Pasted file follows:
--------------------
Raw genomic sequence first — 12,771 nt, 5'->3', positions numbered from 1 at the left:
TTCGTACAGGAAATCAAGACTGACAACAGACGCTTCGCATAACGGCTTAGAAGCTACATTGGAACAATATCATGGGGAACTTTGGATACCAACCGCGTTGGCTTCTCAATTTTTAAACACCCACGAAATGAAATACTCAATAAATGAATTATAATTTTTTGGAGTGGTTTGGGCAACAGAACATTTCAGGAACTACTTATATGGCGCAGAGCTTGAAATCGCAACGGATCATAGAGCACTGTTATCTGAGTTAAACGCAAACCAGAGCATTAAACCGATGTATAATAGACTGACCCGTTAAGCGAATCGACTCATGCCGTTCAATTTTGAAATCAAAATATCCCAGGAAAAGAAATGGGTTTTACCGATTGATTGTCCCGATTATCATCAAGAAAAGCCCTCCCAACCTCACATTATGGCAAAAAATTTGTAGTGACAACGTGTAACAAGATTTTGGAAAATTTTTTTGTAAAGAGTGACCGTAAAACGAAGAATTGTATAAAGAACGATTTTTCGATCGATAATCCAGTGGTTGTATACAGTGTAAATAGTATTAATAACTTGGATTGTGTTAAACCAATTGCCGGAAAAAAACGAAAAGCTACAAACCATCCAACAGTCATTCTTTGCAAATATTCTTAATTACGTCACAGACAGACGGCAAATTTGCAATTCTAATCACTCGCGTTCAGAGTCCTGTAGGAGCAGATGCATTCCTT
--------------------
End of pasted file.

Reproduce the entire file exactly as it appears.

Raw genomic sequence first — 12,771 nt, 5'->3', positions numbered from 1 at the left:
TTCGTACAGGAAATCAAGACTGACAACAGACGCTTCGCATAACGGCTTAGAAGCTACATTGGAACAATATCATGGGGAACTTTGGATACCAACCGCGTTGGCTTCTCAATTTTTAAACACCCACGAAATGAAATACTCAATAAATGAATTATAATTTTTTGGAGTGGTTTGGGCAACAGAACATTTCAGGAACTACTTATATGGCGCAGAGCTTGAAATCGCAACGGATCATAGAGCACTGTTATCTGAGTTAAACGCAAACCAGAGCATTAAACCGATGTATAATAGACTGACCCGTTAAGCGAATCGACTCATGCCGTTCAATTTTGAAATCAAAATATCCCAGGAAAAGAAATGGGTTTTACCGATTGATTGTCCCGATTATCATCAAGAAAAGCCCTCCCAACCTCACATTATGGCAAAAAATTTGTAGTGACAACGTGTAACAAGATTTTGGAAAATTTTTTTGTAAAGAGTGACCGTAAAACGAAGAATTGTATAAAGAACGATTTTTCGATCGATAATCCAGTGGTTGTATACAGTGTAAATAGTATTAATAACTTGGATTGTGTTAAACCAATTGCCGGAAAAAAACGAAAAGCTACAAACCATCCAACAGTCATTCTTTGCAAATATTCTTAATTACGTCACAGACAGACGGCAAATTTGCAATTCTAATCACTCGCGTTCAGAGTCCTGTAGGAGCAGATGCATTCCTT